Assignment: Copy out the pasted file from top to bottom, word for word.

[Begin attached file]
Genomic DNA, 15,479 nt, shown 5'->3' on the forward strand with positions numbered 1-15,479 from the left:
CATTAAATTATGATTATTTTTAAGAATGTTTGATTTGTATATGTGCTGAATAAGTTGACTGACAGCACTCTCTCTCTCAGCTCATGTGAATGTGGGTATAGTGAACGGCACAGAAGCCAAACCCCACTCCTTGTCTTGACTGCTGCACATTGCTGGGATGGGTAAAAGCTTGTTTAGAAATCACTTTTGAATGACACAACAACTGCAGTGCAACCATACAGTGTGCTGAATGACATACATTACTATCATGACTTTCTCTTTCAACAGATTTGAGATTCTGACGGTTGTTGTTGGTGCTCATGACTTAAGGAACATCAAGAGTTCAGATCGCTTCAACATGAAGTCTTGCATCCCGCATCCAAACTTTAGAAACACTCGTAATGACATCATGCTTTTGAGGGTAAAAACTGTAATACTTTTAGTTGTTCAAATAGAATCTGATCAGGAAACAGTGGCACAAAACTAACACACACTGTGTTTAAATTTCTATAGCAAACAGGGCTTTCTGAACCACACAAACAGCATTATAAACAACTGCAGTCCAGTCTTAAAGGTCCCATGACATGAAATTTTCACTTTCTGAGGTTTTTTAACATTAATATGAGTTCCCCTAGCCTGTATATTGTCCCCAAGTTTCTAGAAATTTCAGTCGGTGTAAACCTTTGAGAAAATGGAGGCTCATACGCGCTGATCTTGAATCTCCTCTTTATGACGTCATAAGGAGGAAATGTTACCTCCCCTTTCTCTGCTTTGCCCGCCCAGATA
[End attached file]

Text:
Genomic DNA, 15,479 nt, shown 5'->3' on the forward strand with positions numbered 1-15,479 from the left:
CATTAAATTATGATTATTTTTAAGAATGTTTGATTTGTATATGTGCTGAATAAGTTGACTGACAGCACTCTCTCTCTCAGCTCATGTGAATGTGGGTATAGTGAACGGCACAGAAGCCAAACCCCACTCCTTGTCTTGACTGCTGCACATTGCTGGGATGGGTAAAAGCTTGTTTAGAAATCACTTTTGAATGACACAACAACTGCAGTGCAACCATACAGTGTGCTGAATGACATACATTACTATCATGACTTTCTCTTTCAACAGATTTGAGATTCTGACGGTTGTTGTTGGTGCTCATGACTTAAGGAACATCAAGAGTTCAGATCGCTTCAACATGAAGTCTTGCATCCCGCATCCAAACTTTAGAAACACTCGTAATGACATCATGCTTTTGAGGGTAAAAACTGTAATACTTTTAGTTGTTCAAATAGAATCTGATCAGGAAACAGTGGCACAAAACTAACACACACTGTGTTTAAATTTCTATAGCAAACAGGGCTTTCTGAACCACACAAACAGCATTATAAACAACTGCAGTCCAGTCTTAAAGGTCCCATGACATGAAATTTTCACTTTCTGAGGTTTTTTAACATTAATATGAGTTCCCCTAGCCTGTATATTGTCCCCAAGTTTCTAGAAATTTCAGTCGGTGTAAACCTTTGAGAAAATGGAGGCTCATACGCGCTGATCTTGAATCTCCTCTTTATGACGTCATAAGGAGGAAATGTTACCTCCCCTTTCTCTGCTTTGCCCGCCCAGATA